Graduates encouraged to make a difference
More than 500 graduates and their families gathered on the Quad on May 7 for the Spring Commencement ceremony and celebration. Among those honored were Commencement Speaker Virgil Smith, former publisher and president of the Asheville Citizen-Times, who received an honorary Doctor of Humane Letters degree; Julia Ray, centenarian and business leader, who received an honorary Doctor of Humane Letters degree; and John Cram, a local entrepreneur, who received an honorary Doctor of Fine Arts.
Student speaker and 2015-16 Student Government Association President Maya Newlin encouraged her classmates to be the next generation of leaders. “I wanted us to remember that we are innovative, passionate, intelligent by far, curious, headstrong, and most of all seriously creative. We stare injustice in the face without fear but with confidence and a plan for action and change,” she said. “Go out and show the world your true blue colors. Live life for your happiness and give back to the communities that you are part of for their prosperity.”
The Bulldog Baseball team sported their blue the following weekend, after missing Commencement for an away game. Erik Connolly, Adam Spracklin, Parker Swindell, and Lucas Owens received their degrees May 14 during a home game.
Honorary Degree Recipients
Leading with the Liberal Arts
“All day long at UNC Asheville, I met students who made a very deliberate decision to pursue a liberal arts education. They wanted close relationships with faculty, the freedom to explore a variety of different subjects, and the rigor and creativity that are at the core of the liberal arts tradition. They found all of that in UNC Asheville, a true gem for North Carolina and a unique institution within the world of public higher education. Since my first day on the job, I’ve been talking about the need to broaden college access to better prepare a changing nation. Nowhere is that democratization of higher education more striking than at a public liberal arts university, a place that offers the kind of curriculum that used to be the province of a privileged few.”—Margaret Spellings, UNC President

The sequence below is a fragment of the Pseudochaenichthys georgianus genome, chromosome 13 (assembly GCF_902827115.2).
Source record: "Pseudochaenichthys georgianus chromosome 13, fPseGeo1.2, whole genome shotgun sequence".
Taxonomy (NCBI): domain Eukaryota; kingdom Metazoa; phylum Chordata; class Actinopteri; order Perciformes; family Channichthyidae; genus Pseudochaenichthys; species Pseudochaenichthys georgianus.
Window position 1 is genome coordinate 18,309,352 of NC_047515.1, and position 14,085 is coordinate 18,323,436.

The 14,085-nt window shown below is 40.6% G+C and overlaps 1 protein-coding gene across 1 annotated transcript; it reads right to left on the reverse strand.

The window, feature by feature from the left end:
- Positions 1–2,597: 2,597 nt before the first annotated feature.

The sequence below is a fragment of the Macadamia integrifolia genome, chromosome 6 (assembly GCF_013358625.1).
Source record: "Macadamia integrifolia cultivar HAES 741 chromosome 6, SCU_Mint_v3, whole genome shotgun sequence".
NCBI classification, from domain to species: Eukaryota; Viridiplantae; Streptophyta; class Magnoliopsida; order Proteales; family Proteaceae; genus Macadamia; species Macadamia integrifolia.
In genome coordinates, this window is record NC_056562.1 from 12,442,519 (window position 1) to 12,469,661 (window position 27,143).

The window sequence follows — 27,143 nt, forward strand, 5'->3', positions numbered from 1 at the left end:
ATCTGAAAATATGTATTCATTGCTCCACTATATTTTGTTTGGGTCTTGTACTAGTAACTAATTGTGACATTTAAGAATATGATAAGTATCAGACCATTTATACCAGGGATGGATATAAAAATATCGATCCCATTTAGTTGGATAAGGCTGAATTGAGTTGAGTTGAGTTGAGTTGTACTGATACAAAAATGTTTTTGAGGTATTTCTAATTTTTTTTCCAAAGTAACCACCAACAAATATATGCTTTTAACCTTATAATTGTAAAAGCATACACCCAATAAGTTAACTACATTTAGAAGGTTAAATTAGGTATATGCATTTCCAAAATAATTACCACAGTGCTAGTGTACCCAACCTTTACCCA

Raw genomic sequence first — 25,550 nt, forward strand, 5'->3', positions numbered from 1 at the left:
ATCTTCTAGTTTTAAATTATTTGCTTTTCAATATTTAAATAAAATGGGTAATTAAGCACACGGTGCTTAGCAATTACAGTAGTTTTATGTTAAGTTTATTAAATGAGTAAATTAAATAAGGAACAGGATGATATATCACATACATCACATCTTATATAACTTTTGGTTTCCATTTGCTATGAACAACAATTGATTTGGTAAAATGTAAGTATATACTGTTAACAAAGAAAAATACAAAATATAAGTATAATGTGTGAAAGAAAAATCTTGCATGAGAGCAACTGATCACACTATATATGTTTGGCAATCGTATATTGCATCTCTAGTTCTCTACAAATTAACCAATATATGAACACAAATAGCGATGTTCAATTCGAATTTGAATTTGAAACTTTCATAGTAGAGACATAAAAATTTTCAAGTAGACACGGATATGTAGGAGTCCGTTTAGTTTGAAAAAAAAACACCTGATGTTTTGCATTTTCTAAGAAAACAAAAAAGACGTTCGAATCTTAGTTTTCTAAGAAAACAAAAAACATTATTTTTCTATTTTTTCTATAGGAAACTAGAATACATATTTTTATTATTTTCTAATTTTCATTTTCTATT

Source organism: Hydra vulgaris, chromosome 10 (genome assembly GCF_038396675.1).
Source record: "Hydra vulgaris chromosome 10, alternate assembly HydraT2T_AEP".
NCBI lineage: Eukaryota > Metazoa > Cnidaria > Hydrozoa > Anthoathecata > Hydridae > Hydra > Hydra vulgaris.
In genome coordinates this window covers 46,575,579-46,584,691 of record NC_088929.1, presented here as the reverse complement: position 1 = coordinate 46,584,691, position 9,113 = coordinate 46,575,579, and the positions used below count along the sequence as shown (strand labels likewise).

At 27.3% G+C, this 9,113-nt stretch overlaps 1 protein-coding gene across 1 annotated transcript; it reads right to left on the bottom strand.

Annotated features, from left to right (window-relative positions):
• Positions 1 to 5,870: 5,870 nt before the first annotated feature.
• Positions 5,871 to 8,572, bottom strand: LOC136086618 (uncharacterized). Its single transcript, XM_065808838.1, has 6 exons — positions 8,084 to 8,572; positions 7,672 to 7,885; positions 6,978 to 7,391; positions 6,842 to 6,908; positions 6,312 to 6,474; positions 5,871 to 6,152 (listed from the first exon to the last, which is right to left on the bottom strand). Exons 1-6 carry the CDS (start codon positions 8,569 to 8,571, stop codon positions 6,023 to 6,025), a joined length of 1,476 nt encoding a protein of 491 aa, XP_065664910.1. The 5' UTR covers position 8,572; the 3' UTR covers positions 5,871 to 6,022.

Cultivating STEM Research
$1.5 million grant in chemistry and biology
The North Carolina GlaxoSmithKline Foundation has awarded UNC Asheville a $1,577,718 grant to elevate undergraduate research through The Chemistry & Biology Fellows & Scholars Program. Announced on campus on April 7 during the 30th anniversary of the National Conference on Undergraduate Research, the grant will fund programs in medicinal chemistry, biochemistry, and chemical and molecular biology.
“The university has designed a win-win STEM component where scholars are mentored and supported by post-doctoral teaching and research fellows, with a unique model where they are also mentored by faculty advisors. It’s a great pipeline for success for females and under-represented minority science majors that continues to build low-income first generation students into successful fellows,” said Marilyn Foote-Hudson, executive director, North Carolina GlaxoSmithKline Foundation.
“What we get to do here as an inspired group of students is learn from the best, what it means to be a scientist working on real-world problems,” said senior Emily Lanier. “I worked for three years now on new methods of synthesizing new antibiotics for the next generation of resistant bacterial infections. And less than a month ago, I was able to present my research at the national meeting of the American Chemical Society in San Diego, Calif., alongside graduate and doctoral researchers in my field, which is an incredible opportunity.” Lanier, who puts 10-15 hours a week into her research, is excited that the grant will enable many more students to have opportunities funded for study and research.
The Chemistry & Biology Fellows & Scholars Program will fund students for up to four years, including research support for two years and two summers, and three years of conference travel. Students can receive a maximum of $39,000.
Post-doctoral teaching and research fellows will have two-year commitments and will be mentored by UNC Asheville faculty. The project team will include Herman Holt, associate professor of chemistry and department chair, Amanda Wolfe, assistant professor of chemistry, Ted Meigs, GlaxoSmithKline Distinguished Professor in Molecular & Chemical Biology, and Sarah Seaton, assistant professor of biology. Dean of Natural Sciences Keith Krumpe will serve as project director.
Trey Adcock, assistant professor of education and director of American Indian outreach, received the Champion for Students Award.
Sophie Mills, professor of classics, was named the winner of the 2015 Collegiate Teaching Award from the Society for Classical Studies.
Tiece Ruffin, assistant professor of education, is the fourth recipient of the UNC Asheville Community Connectors Award.
Lorena Russell, associate professor of English, received the Distinguished Teaching Award at UNC Asheville.
Brent Skidmore, assistant professor of art, was named Asheville City Schools Foundation’s “Spirit of Service Champion.”
Sally Wasileski, associate professor of chemistry, received the 2016 Board of Governors’ Award for Excellence in Teaching.
Honoring Service to UNC Asheville
Whitesides Hall dedicated on Feb. 19
Recognizing a Former Chancellor